The number of Boosters you can earn through gameplay is limited to 1,000 per day. Boosters earned from other methods are not impacted by this limit, nor do they affect it. Stephen at Second Dinner has explained that this limit is intended to control farming. Note that the Season XP cap he mentions has already been implemented, and the cap is 4,000 XP.

Ranked Rewards

Every season, 40 random Boosters are awarded for reaching Rank 20 (Bronze).

Season Pass

On the way up to Season Pass level 50, all players will collect 85 random Boosters (broken down into four groups of 15, and one group of 25). Players with the Premium Season Pass also get 110 Boosters for the Season Pass card, as well as 60 Boosters for each of the other cards with exclusive variants in that Season Pass.

Season Cache

A Season Cache is rewarded for every Season Pass level reached above level 50. Season Caches have a 40% chance of containing random Boosters. That chance is broken down as follows:

  • 25%: 10 Boosters
  • 10%: 15 Boosters
  • 5%: 20 Boosters

Conquest Rewards

Each season, a different card is featured in the Conquest. The Conquest Medal Shop lets you spend Medals on both random Boosters and Boosters specifically for the featured card. You get more Boosters-per-Medal when buying Boosters for the featured card.

The pricing in the Medal Shop has changed every season since the introduction of Conquest mode. It may settle down eventually, but it hasn’t yet! Even if it does, I suspect it will continue to vary based on the length of the season, at least (four weeks vs. five).

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Psylocke was the featured card in the Conquest Medal Shop during the November 2023 season. These were the Boosters on offer then:

  • 200 Medals: 75 Psylocke Boosters (one-time)
  • 500 Medals: 155 Psylocke Boosters (one-time)
  • 750 Medals: 65 random Boosters (unlimited)
  • 1,000 Medals: 155 random Boosters (unlimited)
  • 1,500 Medals: 310 Psylocke Boosters (unlimited)

When a season ends, any unspent Conquest Tickets and Medals are converted into random Boosters. This conversion rate is worse than anything offered in the Medal Shop, but it’s not completely atrocious if you favor random Boosters over Boosters for the featured card.

First, all leftover Tickets are converted into Medals. This is based on the Medals received before the first match starts (in other words, they’re worth the same as they’re worth when you are defeated by your first opponent):

  • Silver Tickets → 20 Medals
  • Gold Tickets → 75 Medals
  • Infinity Tickets → 200 Medals

Then, all leftover Medals convert into Boosters at the rate of 20 Medals = 3 Boosters. Or, if you prefer, the Medals are multiplied by 0.15. The result is rounded. Every Booster received this way goes to a single random card in the player’s collection.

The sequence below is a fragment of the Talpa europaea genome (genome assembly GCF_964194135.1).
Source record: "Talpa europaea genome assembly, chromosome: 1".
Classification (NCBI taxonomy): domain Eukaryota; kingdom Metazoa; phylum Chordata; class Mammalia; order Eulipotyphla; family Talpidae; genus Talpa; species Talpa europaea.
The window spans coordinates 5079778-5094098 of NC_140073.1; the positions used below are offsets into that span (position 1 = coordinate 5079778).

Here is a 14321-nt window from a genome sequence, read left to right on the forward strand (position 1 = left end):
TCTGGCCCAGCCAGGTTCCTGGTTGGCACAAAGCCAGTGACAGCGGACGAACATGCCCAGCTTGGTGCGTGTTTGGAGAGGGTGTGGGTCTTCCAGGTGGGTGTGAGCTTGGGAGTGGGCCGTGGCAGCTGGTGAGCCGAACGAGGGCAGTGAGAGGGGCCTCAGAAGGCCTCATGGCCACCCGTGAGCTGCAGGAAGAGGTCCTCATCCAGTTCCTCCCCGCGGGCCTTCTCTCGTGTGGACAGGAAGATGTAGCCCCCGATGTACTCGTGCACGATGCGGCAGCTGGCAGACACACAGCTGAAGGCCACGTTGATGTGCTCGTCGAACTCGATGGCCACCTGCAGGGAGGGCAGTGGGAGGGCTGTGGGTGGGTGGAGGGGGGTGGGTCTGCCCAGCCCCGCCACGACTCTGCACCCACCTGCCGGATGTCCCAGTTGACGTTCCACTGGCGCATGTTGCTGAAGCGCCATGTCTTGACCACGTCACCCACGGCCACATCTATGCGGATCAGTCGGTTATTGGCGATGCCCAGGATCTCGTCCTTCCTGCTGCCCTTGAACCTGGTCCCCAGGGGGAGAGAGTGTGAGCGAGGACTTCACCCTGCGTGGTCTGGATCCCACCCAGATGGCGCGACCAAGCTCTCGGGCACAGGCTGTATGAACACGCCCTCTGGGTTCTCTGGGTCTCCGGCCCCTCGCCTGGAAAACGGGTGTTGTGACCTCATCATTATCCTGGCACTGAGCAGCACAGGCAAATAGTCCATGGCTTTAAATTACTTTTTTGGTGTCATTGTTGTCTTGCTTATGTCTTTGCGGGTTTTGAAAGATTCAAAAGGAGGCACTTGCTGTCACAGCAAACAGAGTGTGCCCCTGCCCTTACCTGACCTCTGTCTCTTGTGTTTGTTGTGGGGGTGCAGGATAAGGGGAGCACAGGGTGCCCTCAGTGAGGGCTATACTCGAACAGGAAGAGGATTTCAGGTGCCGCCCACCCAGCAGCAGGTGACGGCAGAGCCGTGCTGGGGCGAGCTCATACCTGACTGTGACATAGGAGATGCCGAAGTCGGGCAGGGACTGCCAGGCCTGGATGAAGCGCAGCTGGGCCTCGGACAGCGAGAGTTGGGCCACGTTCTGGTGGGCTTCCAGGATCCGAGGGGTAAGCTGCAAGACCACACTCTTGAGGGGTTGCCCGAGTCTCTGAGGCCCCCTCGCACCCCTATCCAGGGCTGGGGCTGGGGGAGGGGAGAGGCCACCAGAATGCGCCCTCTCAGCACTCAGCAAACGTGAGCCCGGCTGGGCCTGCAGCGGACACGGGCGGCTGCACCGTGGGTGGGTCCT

Collection Level Track

Starting at Collection Level (CL) 20, the CL track rewards random Boosters periodically. The rate of rewards from the CL track changes many times between CL 0 and 994. Early on, you’ll get 5 Boosters every 8 CL. The Booster rate becomes consistent starting at CL 762. At that point, you will receive 10 Boosters every 12 CL.


Most bundles in the game include some Boosters as part of their offerings.

Side note: Kirallas, who does our bundle analysis, does not give any value to Boosters when evaluating bundles. More on that a little later.

Fast Upgrade

Every eight hours, the Fast Upgrade section of the Shop screen will show three cards from your collection that you do not have enough Boosters to upgrade. Using this method, you can buy any missing Boosters on the spot at the cost of 5 Credits per Booster.

To be clear, that is not a good price. This upgrade method should be reserved for players who are not price-sensitive.

Upgrade with Gold

Similar to the Fast Upgrade with Credits, if you try to upgrade a card from the Collection screen and are short on resources, you can buy any missing Credits or Boosters on the spot with Gold. The cost is 4 Gold for every 5 Credits and every single Booster you are short.

The number of Boosters you can acquire with this method is limited to 1,000 per day. Note this is a separate limit from the 1,000 you can earn via gameplay each day. The Upgrade-with-Gold limit does not apply during the purchase that would cause you to cross the 1,000-Booster mark. In other words, if you have already purchased 999 Boosters, you can still buy 155 more to take a card from Common to Infinity.